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- Users smallest source of concern despite causing most security breaches: CompTIA
- Security Watch: SecurEnvoy partners with Connector Systems in new distro deal
- Verizon subscribers can now opt out of 'supercookies'
- Police investigations threatened as metadata retention feeds telephony diaspora
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Verizon customers can now opt out of having a unique identifier placed on their phones that critics have labelled a 'supercookie' because it's almost impossible to remove.
Haven’t seen many posts from some friends lately on Facebook? Perhaps you need to reach out directly to them.
Google reportedly is creating a service to let people pay their bills from their Gmail accounts.
Facebook has been in discussions with nearly a half a dozen media organizations about hosting their content on the social media site, according to The New York Times.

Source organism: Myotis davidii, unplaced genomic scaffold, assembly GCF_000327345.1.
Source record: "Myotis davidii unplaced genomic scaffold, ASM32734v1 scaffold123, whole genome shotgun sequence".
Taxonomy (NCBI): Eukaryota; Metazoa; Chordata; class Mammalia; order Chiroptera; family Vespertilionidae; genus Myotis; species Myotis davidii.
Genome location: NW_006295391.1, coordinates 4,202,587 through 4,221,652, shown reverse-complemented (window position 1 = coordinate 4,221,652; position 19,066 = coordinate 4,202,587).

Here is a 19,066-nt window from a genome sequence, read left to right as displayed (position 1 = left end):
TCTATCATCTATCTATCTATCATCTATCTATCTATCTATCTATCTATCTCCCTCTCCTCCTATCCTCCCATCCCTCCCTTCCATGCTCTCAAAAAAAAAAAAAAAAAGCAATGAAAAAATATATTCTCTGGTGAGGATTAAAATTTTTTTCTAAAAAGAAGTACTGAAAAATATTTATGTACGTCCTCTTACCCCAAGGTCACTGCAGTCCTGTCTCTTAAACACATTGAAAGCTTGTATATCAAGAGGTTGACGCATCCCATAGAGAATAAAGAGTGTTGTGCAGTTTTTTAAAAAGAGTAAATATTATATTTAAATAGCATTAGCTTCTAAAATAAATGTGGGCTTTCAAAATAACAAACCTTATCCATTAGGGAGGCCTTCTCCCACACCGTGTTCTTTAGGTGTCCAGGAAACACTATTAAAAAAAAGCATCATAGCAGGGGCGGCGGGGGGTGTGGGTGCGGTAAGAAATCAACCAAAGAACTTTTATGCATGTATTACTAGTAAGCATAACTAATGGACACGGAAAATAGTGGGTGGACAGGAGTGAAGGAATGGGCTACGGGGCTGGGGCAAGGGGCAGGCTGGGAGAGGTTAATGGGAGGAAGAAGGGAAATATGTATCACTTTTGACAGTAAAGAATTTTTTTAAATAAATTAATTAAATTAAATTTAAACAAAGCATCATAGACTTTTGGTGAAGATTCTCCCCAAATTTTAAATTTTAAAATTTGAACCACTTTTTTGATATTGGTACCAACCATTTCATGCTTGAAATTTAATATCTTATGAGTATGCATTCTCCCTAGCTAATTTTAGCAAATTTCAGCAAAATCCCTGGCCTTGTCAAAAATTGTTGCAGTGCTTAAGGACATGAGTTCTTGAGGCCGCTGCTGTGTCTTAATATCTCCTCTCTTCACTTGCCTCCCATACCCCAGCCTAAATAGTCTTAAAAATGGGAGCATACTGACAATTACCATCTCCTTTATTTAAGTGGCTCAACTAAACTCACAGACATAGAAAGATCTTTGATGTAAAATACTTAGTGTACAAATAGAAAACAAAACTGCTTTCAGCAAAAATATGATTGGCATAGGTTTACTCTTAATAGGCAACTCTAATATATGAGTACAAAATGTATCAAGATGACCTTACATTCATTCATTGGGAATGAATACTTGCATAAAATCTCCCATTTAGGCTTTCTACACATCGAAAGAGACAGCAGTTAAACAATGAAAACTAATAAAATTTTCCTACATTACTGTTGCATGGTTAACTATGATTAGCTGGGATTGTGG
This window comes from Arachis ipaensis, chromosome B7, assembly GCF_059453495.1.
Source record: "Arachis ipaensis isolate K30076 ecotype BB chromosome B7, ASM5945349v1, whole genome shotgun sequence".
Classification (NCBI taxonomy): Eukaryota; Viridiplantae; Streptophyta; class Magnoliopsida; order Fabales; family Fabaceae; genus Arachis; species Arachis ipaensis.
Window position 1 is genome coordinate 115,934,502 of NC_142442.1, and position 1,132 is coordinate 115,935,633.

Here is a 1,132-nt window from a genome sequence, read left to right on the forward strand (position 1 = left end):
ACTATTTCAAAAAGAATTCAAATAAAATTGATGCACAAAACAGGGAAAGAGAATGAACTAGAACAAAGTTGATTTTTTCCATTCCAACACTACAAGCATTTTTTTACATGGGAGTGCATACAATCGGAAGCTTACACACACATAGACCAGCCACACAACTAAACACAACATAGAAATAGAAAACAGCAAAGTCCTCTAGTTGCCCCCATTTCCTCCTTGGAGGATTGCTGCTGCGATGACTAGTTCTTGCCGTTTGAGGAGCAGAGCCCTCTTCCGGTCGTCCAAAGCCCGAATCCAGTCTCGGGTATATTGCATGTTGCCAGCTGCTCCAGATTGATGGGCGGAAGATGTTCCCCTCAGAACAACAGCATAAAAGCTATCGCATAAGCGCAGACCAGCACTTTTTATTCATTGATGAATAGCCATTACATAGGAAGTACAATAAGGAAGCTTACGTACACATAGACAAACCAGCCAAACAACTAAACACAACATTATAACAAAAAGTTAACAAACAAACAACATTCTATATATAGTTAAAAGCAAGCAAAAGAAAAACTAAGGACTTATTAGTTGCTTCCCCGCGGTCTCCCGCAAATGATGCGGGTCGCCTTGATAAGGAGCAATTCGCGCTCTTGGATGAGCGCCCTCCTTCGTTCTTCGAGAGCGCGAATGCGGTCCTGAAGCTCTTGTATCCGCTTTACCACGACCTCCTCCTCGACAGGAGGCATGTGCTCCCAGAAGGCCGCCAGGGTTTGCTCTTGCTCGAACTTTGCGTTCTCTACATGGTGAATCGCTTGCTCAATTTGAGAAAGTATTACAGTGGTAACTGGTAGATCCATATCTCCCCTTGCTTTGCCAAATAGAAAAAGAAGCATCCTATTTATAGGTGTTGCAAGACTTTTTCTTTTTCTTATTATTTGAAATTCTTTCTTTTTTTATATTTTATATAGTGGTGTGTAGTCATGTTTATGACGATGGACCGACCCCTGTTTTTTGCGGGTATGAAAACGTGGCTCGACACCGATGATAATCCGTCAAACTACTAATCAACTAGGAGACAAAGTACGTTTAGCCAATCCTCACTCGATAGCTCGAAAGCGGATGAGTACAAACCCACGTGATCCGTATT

Twitter has started to let videos play automatically in some people's feeds, in a test that could allow it to make more money from video advertising.
Running a news website that is solely dependent on advertising for revenue means that ninemsn owner Mi9 has to mine customer data to engage in behavioural targeting.
The U.S. Federal Trade Commission's antitrust settlement with Google will create few changes in the way the company operates, both critics and fans of the deal said.
Oracle surprised many tech industry observers by announcing Thursday it would pay US$871 million for marketing automation software vendor Eloqua. The move seemed a bit unlikely given the amount of sales and marketing software Oracle already had.
Facebook, which had been in the doghouse with Wall Street since it went public, wowed investors with its third-quarter report on Tuesday, in particular with its improvements and early results in the crucial mobile market.
Have you ever found yourself in an unfamiliar city with no clue about where to go and what to see? What if you could just hold up your phone, snap pictures of your surroundings, and discover interesting local restaurants and landmarks? With augmented-reality apps, you can do just that. But advertisers are jumping on the trend as well, so the same application that reveals intriguing potential destinations might also bombard you with ads for nearby fast-food chains. Can augmented reality actually be useful for consumers, or is it simply another way for corporations to get a hand in your wallet?
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